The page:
Differentiation

see Proper 23 (year A)
“image and likeness”
http://www.edgeofenclosure.org

I don’t remember ever making the connection between millions of Caesar’s coins imprinted all alike with his image and the overwhelming un-alikeness of all of us bumbling around in God’s image and likeness.   During my reflections this week, I remembered the scene in Madeleine L’Engle’s A Wrinkle in Time in which all the children on the planet Camazotz bounce a ball in their front yards with chilling uniformity. I may not remember this correctly, but I believe one child misses the ball and the story implies that the punishment for lack of uniformity is terrifying.

At the farm we talk a lot about differentiation in nature and the universe which offers a clarifying lens of wonder to any direction you look; skyward or inward, to the horizon or in the bean patch.

Here’s a quote from Diarmuid O’Murchu’s book Evolutionary Faith: Rediscovering God in Our Great Story, one of the many favorite books in the sisters’ library.

“Differentiation” refers to the diversity, variation, and heterogeneity that we see all around us, highlighting how things differ from one another even within the same class or species.  In a word, everything is uniquely different, irrespective of its strength or weakness.  No two atoms are identical.  This variety is enhanced by an essential newness – what Swimme and Berry* call “an outrageous bias for the novel” – that characterizes the unfolding of life at every level.  Continuous innovation rather than consistent preservation is what we witness throughout the story of evolution.

“Autopoiesis” describes that propensity within all life-forms to self-organize and self-renew, a power from within that does not simply maintain homeostasis (Balance), but engenders the enduring creativity that begets sustenance and growth.  It is described by Swimme and Berry as “the power each thing has to participate directly in the cosmos creating endeavor.”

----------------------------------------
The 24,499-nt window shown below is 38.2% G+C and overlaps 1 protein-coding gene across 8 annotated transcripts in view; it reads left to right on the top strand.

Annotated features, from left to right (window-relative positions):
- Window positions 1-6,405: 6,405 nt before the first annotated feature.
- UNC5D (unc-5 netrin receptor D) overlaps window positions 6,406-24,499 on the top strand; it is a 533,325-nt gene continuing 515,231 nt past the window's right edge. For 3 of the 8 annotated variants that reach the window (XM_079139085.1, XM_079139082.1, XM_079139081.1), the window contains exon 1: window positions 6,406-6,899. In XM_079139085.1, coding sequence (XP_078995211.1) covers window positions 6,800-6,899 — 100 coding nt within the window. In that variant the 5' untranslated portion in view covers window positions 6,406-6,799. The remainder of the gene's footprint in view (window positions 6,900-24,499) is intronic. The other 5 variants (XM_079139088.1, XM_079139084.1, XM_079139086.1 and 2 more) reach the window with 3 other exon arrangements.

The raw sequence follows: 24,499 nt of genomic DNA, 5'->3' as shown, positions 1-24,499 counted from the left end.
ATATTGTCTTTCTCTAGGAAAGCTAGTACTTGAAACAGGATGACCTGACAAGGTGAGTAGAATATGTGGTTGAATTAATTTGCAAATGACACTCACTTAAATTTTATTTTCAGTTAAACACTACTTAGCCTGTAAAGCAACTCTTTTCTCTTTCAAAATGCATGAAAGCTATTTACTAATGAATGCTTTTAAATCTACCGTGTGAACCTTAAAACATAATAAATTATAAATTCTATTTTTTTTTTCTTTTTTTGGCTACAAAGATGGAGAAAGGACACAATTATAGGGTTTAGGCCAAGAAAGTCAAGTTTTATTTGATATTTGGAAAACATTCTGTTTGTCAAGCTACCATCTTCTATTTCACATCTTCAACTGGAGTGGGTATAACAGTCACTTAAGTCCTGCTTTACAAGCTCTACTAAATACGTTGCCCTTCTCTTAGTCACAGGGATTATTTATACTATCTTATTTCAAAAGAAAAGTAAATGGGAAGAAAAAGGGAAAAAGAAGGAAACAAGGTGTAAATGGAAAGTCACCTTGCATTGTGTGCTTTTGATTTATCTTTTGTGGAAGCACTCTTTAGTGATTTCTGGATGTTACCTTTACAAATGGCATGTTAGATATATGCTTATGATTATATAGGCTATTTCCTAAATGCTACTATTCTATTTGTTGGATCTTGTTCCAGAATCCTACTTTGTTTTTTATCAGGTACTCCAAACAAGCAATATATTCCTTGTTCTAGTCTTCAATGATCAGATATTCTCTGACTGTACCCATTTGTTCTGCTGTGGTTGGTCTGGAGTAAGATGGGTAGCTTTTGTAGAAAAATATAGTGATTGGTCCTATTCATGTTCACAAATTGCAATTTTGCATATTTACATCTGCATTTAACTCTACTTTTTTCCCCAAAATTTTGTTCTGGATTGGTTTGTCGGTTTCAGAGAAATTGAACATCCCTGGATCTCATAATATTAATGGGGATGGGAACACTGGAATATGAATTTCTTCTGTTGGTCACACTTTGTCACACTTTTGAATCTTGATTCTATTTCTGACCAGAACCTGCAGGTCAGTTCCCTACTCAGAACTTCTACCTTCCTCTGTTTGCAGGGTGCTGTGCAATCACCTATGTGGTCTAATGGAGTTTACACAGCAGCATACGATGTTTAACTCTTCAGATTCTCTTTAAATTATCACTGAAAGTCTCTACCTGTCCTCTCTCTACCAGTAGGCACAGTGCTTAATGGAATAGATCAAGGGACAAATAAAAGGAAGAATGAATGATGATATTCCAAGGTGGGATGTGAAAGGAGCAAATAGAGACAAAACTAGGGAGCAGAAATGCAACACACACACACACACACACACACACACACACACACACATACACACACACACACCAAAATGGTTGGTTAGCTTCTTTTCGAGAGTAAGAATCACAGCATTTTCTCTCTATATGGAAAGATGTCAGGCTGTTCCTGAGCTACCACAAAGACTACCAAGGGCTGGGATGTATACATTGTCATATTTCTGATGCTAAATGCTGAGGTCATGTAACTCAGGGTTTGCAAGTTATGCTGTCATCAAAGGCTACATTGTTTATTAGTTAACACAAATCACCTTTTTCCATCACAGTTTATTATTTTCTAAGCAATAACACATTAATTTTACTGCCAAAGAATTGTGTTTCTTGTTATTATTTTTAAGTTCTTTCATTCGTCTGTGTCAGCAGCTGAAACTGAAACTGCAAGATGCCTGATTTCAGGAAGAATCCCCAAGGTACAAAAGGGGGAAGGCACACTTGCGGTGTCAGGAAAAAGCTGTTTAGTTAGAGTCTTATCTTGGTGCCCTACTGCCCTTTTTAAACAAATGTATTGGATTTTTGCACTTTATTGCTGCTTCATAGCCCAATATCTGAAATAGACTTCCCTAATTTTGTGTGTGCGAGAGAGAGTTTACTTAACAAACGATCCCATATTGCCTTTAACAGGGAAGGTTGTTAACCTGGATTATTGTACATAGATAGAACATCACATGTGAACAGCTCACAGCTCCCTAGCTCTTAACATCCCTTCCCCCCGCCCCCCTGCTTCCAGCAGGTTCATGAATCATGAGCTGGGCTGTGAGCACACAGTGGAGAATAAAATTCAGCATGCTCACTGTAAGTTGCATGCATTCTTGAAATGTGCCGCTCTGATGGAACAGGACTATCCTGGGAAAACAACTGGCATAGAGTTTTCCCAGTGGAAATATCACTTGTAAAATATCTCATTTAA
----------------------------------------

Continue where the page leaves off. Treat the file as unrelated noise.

Hans Jonas suggests that we might ascribe to matter a “tendency” toward inwardness. He suggests that there is no plan or logos in the early universe, but there is a “cosmogonic eros”: “Right from the beginning, matter is subjectivity in its latent form, even if aeons, plus exceptional luck, are required for the actualizing of this potential.”

“Communion” is the goal of all movement, personal and planetary alike.  Communion is the power within the evolutionary story that forever draws things into mutual interdependence.  Relationship is the essence of existence; nothing makes sense in isolation.  Everything that exists, animate and inanimate alike, is begotten out of a relational matrix.  Communion is the cosmic destiny of all beings in a universe structured within the embrace of the curvature of space-time.

Together, these three fundamental energies provide the “lifeblood” on which evolution unfold and thrives. To quote Swimme and Berry,

“Were there no differentiation, the universe would collapse into a homogeneous smudge; were there no subjectivity (autopoiesis), the universe would collapse into inert, dead extension; were there no communion, the universe would collapse into isolated singularities of being.”

*Brian Swimme and Thomas Berry, The Universe Story
image: detail of The Creation of Adam, Mosaic, Duomo Monreale, 1182-92, Sicily

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